In Aldous Huxley's Brave New World, what does John the Savage mean when he says, "O brave new world that has such people in it"?

John the Savage first uses the phrase "O brave new world" sincerely and idealistically. The words then recur when he sees the lower-caste factory workers, and again after Linda's death. The last time the phrase occurs to him, however, he regards it as "a challenge, a command" to transform the nightmare into something worthy of Miranda's description.

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It is ironic that only a handful of the people in the brave new world would understand the title of the book, or be familiar with the source of the quotation which provides it. When John the Savage uses the phrase for the first time, he asks if Bernard remembers Miranda's line from The Tempest, to which Bernard, who is an Alpha Plus and well-educated by the standards of his society, replies "Who's Miranda?" John's meaning, therefore, is slightly undercut even as he utters the phrase ecstatically for the first time.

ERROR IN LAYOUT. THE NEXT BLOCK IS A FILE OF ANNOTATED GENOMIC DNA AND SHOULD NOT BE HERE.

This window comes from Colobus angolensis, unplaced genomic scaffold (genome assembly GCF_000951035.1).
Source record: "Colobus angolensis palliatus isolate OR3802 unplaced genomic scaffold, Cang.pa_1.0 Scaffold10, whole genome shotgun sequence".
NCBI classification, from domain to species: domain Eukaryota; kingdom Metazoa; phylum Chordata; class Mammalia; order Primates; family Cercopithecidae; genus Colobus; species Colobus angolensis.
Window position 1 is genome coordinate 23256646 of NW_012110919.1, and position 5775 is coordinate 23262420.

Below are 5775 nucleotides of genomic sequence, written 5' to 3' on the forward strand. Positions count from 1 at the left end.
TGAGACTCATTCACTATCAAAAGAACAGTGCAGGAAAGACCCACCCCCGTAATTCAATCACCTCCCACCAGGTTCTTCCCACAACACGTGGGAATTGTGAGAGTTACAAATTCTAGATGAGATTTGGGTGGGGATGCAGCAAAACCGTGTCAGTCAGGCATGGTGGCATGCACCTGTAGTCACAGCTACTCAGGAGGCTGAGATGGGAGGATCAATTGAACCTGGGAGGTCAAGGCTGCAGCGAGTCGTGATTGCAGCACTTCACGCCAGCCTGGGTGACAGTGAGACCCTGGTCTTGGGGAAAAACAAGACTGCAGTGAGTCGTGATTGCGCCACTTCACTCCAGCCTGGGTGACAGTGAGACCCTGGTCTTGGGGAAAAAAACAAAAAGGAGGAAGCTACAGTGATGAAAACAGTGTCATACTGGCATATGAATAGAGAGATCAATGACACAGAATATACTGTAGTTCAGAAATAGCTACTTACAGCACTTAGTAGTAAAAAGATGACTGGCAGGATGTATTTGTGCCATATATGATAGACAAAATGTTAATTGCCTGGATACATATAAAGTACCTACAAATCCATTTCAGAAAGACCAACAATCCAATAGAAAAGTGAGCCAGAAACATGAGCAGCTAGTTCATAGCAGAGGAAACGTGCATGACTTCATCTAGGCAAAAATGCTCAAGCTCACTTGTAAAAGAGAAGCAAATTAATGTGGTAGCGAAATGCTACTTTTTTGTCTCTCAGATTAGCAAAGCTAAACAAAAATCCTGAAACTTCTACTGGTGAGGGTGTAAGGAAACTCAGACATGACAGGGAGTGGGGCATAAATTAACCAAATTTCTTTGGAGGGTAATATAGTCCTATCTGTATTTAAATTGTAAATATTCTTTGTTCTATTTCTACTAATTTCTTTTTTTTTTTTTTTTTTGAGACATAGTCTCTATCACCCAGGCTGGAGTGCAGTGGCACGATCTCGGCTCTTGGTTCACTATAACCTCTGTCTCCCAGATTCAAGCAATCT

John is sincere when he first refers to the society as a brave new world, but the irony of the phrase deepens each time he uses it, until the last time. He is horrified to see a factory staffed by Gammas, Deltas and Epsilions:

"O brave new world..." By some malice of his memory the Savage found himself repeating Miranda's words. "O brave new world that has such people in it."

Finally, after Linda's death, John understands the words "brave new world" as an exhortation and an...

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